Myanmar’s military toppled the civilian government. Now the country’s diverse population is banding together in protest
Culture Notable Books
Laura Hillenbrand’s 2010 autobiography of Louis Zamperini (“Zamp”) is an uplifting account of the airman’s survival of World War II and his conversion to Christianity. This young adult version simplifies the tale and shields teens from its most graphic details. Readers who can handle frank depictions of war’s depravity will find the ending, including Zamp’s visit to a Billy Graham crusade, inspiring and faith-building. With a film adaptation coming on Christmas Day, this edition will allow families to experience the story together, even if the film is too intense for young teens.
The Stories We Tell
In this much-needed book, Cosper traces how “ordinary, everyday stories intersect with the bigger story God is telling.” With themes like creation, fallenness, and heroes, Cosper scans pop culture for echoes of the biblical story of redemption. It is a valiant effort, with real insights along the way, but in his eagerness to affirm the good in shows like Mad Men, Scream, and Dexter, Cosper often passes over troubling material. My fear is that this tendency, along with his early invocation of God’s sovereignty, may breed a false sense of safety: “You’re not going to watch a movie that will steal your soul; the world can’t really hurt you.”
Sing Over Me
From the moment he was approached in a public restroom at age 5, sexual sin marred Dennis Jernigan’s childhood. Freedom from the homosexual lifestyle came only years later, through his first real encounter with Christ at a Christian concert. One marriage and nine children later, he continues sharing his story of deliverance. Jernigan’s career as a Christian songwriter has put him in the public eye for decades, but Sing Over Me shows the lesser-known side of Jernigan’s struggles. General audiences may prefer the movie version because it is less graphic in its description, but both book and movie offer resounding hope to anyone struggling with sexual sin.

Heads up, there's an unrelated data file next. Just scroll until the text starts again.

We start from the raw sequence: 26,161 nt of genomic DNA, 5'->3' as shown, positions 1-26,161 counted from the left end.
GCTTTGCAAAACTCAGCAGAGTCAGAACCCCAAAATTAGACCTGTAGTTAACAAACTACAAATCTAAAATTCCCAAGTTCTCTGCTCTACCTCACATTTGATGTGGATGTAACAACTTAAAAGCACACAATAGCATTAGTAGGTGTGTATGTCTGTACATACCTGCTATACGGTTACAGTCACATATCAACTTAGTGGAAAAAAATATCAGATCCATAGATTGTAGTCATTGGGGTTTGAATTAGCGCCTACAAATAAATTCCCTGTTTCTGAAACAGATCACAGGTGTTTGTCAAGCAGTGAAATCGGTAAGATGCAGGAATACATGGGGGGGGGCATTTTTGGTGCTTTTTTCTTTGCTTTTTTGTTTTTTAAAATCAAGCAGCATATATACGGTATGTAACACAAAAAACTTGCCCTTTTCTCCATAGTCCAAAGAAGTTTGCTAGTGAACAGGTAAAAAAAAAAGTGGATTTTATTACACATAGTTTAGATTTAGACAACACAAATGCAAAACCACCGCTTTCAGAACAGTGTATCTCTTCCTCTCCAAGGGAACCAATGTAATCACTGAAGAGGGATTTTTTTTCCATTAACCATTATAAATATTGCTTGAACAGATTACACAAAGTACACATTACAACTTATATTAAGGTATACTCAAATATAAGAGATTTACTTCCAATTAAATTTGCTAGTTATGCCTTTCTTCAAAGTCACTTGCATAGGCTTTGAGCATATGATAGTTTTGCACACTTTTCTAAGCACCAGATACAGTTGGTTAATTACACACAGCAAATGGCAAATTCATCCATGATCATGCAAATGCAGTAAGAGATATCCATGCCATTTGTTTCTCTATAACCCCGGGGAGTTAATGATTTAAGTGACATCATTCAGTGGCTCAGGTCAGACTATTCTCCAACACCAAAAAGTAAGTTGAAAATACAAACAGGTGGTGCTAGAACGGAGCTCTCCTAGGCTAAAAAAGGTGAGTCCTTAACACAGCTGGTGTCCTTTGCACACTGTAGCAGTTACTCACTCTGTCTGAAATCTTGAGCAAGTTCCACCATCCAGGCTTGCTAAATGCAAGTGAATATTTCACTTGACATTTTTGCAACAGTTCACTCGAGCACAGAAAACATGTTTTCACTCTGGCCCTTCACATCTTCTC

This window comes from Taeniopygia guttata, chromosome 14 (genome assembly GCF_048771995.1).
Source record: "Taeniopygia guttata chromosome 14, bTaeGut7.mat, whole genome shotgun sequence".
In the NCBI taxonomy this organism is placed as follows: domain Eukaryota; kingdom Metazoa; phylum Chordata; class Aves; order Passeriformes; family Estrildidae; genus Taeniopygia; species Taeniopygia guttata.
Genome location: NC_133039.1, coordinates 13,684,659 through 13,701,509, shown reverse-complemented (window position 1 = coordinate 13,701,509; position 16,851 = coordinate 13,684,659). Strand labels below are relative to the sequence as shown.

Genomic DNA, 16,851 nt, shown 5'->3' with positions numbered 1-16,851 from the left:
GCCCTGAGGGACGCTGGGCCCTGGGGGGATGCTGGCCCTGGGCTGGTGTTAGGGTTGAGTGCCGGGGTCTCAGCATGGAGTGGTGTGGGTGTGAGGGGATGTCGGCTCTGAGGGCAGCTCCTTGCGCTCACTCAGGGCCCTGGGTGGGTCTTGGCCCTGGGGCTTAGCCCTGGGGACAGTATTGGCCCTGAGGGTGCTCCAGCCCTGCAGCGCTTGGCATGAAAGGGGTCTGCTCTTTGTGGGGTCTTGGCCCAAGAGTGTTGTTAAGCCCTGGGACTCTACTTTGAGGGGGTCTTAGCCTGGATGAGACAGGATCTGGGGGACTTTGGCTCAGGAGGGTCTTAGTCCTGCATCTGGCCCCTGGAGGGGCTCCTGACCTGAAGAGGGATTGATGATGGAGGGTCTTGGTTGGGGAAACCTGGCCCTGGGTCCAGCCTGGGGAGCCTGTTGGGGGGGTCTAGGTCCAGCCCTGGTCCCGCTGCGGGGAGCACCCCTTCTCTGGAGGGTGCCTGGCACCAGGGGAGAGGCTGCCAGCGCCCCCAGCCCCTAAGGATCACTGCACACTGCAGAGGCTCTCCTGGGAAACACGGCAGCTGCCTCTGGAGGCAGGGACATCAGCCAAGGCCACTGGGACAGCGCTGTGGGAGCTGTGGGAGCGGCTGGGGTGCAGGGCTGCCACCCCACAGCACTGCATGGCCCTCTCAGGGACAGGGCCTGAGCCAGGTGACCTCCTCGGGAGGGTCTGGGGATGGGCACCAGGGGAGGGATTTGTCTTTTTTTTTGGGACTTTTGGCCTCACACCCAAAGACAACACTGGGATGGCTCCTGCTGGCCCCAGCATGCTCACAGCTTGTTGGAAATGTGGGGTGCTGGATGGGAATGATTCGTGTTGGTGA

The Hobbit Party
Most readers of J.R.R. Tolkien’s stories of Middle Earth probably haven’t spent much time considering their political and economic framework. Former literature professor Jonathan Witt and economics professor Jay Richards have, and they argue that Middle Earth reflects a deeply Western and pro-capitalist view of society—from the contract Bilbo signs at the beginning of his adventure to the “gatherers and sharers” of The Lord of the Ring’s ending. The authors overshoot a general audience at times, including too much detail about Marxist critics or other flawed interpretations, but their insights into Tolkien’s vision of private property, “ordered liberty,” and stewardship of the earth are a breath of fresh, Shire-filled air.
Songwriter Dennis Jernigan’s book and movie, both titled Sing Over Me, witness powerfully to what he told me in an interview: “With God, nothing is impossible.” His story of healing from the homosexual lifestyle is also a cautionary tale for the church: He details dozens of abusers and homosexual partners within the Christian community, and he told me “a lot more abuse goes on than we realize.”
Jernigan’s experience changed his own parenting in significant ways: no sleepovers, clear instructions about sexual purity, and closer relationships with his kids. He hasn’t retreated from the larger battle, and since 1988 has reached out to help others dealing with sexual brokenness: “I really want the church to be educated on how to deal with people who struggle with unwanted same-sex attraction.” With so much at stake—including vulnerable children within the church—his voice needs to be heard. —E.W.